By Nick Amies
By Nick Amies
October 14, 2011
The Syrian Kurds may not remain on the sidelines for much longer after being dragged into the uprising against the al-Assad regime. But their influence on the future of Syria and the Middle East is hard to determine.
The regime of Syrian President Bashar al-Assad has made “a big mistake,” according to the son of murdered Kurdish opposition figure Meshaal Tamo after Syrian security forces killed at least two people when they opened fire on 50,000 people attending Tamo’s funeral in the north-eastern city of Qamishli last Saturday.
Until Tamo’s assassination by masked gunmen on Friday, Syria’s Kurdish population had largely stayed on the sidelines of the civilian uprising which is pushing for the al-Assad regime’s downfall. But the popular Kurdish leader’s death, and the subsequent crackdown at his funeral, has led to widespread calls for the Kurdish community and its leaders to add their numbers to the revolution.
“My father’s assassination is the screw in the regime’s coffin,” Fares Tamo told the New York Times. “They made a big mistake by killing my father.”
Fares called for the estimated 1.7 million Syrian Kurds to join the revolt and predicted that their participation would be a turning point for the opposition coalition, the newly formed Syrian National Council (SNC), in its struggle against the ruling government.
“The protests in Syria are hanging in the balance and could go either way. Until the assassination of Mishaal Tamo last week, the Kurds in Syria were not that involved,” Michael Gunter, an expert on the Kurdish situation and a professor of political science at Tennessee Technological University, told Deutsche Welle.
“Since the Kurds are the largest minority in Syria, approximately 10 percent of the over-all Syrian population, their strong support for the anti-Assad movement could tip the scale against Assad.”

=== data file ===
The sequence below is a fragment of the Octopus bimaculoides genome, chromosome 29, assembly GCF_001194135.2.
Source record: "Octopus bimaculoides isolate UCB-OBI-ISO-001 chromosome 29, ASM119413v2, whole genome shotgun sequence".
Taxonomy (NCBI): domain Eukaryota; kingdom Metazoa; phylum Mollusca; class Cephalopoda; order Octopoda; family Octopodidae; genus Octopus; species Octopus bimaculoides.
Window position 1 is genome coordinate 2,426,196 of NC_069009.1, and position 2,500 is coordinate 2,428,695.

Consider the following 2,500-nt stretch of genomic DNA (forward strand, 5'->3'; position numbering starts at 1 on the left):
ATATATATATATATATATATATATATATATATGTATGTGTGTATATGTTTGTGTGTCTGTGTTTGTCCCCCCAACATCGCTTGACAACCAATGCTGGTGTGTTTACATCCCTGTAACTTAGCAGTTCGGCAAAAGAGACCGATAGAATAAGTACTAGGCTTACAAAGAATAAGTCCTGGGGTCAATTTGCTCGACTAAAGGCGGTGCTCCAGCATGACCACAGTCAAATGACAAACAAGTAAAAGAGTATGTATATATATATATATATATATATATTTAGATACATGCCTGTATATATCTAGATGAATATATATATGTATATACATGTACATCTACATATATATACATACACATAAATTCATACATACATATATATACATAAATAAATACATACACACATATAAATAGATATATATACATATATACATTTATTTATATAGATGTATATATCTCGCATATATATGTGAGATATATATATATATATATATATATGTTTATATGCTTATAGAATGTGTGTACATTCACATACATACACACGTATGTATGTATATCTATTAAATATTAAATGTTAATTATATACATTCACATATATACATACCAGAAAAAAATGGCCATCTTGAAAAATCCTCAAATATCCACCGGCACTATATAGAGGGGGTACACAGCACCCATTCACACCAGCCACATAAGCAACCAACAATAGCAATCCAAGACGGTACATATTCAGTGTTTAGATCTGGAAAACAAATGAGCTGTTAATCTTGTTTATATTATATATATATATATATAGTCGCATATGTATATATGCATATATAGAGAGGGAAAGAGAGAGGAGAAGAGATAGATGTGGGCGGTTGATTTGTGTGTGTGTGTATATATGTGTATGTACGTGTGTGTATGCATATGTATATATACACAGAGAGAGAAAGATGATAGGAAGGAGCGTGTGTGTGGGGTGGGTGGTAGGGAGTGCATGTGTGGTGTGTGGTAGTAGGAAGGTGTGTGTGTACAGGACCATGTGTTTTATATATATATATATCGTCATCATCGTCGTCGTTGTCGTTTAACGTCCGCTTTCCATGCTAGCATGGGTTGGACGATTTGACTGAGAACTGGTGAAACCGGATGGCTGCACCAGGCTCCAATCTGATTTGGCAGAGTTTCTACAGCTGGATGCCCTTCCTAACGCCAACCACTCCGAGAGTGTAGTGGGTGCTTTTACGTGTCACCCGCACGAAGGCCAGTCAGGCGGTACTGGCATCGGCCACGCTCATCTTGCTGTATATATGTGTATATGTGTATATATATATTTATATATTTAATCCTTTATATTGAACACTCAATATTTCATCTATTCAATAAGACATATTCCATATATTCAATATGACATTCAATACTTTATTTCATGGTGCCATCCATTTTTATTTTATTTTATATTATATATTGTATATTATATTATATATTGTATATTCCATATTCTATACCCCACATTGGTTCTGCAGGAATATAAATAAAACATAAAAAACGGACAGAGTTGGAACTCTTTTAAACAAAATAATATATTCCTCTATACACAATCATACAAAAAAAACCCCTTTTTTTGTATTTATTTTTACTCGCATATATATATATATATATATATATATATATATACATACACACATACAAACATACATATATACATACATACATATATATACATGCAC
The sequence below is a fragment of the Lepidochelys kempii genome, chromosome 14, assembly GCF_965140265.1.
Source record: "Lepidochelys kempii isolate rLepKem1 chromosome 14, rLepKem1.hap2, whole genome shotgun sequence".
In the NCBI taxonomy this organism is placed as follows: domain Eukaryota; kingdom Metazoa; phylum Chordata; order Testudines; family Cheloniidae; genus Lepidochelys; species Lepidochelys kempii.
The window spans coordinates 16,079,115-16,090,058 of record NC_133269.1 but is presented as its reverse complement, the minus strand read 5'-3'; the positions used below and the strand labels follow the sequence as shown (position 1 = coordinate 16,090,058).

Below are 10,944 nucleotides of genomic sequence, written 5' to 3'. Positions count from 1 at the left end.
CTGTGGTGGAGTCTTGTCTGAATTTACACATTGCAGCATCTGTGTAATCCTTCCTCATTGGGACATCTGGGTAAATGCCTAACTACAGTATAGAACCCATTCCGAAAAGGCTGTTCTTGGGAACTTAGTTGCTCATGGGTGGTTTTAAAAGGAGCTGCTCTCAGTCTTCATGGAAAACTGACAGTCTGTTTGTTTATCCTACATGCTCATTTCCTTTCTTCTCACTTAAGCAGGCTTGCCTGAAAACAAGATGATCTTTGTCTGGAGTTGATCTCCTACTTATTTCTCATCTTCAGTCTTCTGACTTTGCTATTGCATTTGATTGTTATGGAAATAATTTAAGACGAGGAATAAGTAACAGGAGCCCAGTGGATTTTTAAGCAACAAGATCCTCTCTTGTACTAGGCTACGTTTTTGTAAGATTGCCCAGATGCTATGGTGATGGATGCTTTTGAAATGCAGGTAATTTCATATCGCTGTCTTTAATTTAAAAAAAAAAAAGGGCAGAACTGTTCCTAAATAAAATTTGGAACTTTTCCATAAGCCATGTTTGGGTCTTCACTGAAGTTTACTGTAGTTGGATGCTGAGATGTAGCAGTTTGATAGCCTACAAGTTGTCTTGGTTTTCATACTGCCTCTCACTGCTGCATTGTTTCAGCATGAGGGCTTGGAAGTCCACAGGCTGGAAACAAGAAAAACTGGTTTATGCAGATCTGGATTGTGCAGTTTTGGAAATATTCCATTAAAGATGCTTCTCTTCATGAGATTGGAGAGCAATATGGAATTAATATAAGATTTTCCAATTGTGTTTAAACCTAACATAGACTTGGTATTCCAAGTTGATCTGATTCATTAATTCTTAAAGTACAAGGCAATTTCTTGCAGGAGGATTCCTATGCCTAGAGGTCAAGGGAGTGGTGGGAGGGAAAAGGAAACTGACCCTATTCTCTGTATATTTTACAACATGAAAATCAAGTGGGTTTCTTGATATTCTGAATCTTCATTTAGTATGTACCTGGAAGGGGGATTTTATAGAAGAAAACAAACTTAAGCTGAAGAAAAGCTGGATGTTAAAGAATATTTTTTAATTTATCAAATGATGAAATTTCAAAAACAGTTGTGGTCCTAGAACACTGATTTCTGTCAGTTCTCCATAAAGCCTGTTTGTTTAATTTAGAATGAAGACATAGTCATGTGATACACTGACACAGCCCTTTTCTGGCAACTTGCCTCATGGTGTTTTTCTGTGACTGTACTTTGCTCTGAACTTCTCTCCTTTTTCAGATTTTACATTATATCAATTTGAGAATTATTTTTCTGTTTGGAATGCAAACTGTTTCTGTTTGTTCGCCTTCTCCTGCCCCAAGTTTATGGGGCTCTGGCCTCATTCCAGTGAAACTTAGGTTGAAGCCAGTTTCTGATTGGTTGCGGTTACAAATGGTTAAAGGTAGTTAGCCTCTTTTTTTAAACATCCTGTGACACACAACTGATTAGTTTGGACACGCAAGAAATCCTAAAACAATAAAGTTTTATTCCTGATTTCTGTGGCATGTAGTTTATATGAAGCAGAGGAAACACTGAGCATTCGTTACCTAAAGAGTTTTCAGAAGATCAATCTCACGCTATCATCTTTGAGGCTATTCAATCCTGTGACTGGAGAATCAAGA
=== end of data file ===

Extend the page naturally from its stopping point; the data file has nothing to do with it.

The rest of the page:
Kurds coming off the fence
The Kurds have so far resisted calls to join the uprising the SNC as it is dominated by Syria’s Sunni Arab majority. The Kurds fear that they may suffer just as badly under a Sunni Arab government as they have under the Alawite Shia regime of the al-Assads.
The Kurdish population in Syria has being heavily oppressed by the al-Assad regime which has banned its language, moved to extinguish its ethnic identity and denied many Kurds Syrian citizenship, effectively rendering them stateless, unable to travel abroad or be eligible for education.
Although President Assad made concessions in April when he granted nationality to 300,000 Kurds in an effort to shore up his teetering government, the Kurdish community remains deeply mistrusting of the al-Assads.
However, the Kurds’ relationship with the Sunni majority is also fractious and some observers are concerned that, rather than joining the SNC’s campaign to the replace the al-Assad regime, the Kurds could launch their own separate insurrection that could lead to clashes with both Sunni Arabs and Alawite Shia, pushing Syria closer to a sectarian civil war.
Should the Kurds decide to hedge their bets and join the SNC’s uprising, it could prove to be a risk worth taking especially if there is a post-Assad political arrangement in Syria based on a power-sharing deal among Syria’s ethnic and religious communities – much like that in Iraq after the fall of Saddam Hussein.